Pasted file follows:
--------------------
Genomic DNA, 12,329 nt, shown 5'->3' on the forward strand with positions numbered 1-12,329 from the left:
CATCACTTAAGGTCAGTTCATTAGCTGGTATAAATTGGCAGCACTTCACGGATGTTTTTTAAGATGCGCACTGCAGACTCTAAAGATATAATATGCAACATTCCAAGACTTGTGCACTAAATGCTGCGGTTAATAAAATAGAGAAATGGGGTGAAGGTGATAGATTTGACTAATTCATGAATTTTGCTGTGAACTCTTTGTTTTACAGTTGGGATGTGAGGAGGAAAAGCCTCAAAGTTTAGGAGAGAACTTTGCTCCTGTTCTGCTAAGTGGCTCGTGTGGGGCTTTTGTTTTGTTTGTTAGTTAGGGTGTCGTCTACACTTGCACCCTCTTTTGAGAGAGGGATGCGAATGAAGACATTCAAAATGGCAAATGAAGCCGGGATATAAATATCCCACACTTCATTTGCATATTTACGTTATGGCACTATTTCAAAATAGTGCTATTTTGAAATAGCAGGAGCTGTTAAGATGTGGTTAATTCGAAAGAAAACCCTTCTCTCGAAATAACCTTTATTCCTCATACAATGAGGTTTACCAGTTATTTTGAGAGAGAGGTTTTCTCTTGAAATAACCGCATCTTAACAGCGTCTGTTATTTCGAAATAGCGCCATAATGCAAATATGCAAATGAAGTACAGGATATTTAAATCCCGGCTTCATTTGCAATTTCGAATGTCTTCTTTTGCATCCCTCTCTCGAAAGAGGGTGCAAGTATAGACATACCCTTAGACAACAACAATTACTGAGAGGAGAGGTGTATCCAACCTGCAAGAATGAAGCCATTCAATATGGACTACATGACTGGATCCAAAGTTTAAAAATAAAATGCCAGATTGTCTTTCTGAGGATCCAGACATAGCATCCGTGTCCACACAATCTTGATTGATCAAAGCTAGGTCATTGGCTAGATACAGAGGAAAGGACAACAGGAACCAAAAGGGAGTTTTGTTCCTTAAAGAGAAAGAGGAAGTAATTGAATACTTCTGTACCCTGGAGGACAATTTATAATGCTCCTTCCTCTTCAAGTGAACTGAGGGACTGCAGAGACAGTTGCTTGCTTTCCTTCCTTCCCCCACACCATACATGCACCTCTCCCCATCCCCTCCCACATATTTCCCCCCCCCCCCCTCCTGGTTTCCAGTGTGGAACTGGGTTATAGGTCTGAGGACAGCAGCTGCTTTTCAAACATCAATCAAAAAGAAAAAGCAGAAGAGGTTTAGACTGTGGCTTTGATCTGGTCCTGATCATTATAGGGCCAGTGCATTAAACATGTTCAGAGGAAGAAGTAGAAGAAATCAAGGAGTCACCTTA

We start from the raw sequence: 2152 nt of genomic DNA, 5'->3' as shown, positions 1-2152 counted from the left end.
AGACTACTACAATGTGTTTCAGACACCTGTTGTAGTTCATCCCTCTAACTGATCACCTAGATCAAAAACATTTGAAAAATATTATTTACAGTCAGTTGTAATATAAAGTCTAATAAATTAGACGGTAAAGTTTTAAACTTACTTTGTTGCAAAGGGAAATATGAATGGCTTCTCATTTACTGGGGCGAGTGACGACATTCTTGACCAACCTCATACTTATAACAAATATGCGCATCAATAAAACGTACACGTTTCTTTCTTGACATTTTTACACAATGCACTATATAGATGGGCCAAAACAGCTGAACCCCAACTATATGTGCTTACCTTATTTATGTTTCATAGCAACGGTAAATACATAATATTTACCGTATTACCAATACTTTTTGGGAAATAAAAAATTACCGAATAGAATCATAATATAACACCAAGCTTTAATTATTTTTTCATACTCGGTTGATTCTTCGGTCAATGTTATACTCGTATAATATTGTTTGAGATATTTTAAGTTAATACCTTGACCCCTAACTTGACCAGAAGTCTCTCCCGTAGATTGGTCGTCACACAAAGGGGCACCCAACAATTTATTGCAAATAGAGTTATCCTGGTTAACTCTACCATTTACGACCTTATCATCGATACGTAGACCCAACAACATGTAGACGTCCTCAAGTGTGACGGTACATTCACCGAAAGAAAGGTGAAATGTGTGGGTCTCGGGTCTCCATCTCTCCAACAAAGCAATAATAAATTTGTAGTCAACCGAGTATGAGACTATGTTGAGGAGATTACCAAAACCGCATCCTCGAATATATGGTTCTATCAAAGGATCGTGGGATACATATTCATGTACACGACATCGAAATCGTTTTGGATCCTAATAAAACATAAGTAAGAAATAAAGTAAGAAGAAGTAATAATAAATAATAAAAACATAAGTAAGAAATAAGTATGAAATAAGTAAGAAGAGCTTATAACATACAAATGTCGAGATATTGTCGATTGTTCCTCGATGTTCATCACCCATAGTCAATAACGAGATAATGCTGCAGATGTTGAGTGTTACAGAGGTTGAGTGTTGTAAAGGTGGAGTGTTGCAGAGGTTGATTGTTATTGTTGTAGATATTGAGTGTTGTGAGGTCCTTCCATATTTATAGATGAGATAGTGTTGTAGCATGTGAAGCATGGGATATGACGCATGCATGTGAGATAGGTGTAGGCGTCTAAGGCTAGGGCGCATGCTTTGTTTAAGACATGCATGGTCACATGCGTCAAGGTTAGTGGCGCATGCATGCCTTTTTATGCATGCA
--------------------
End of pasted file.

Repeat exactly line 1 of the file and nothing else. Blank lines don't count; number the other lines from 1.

Genomic DNA, 12,329 nt, shown 5'->3' on the forward strand with positions numbered 1-12,329 from the left: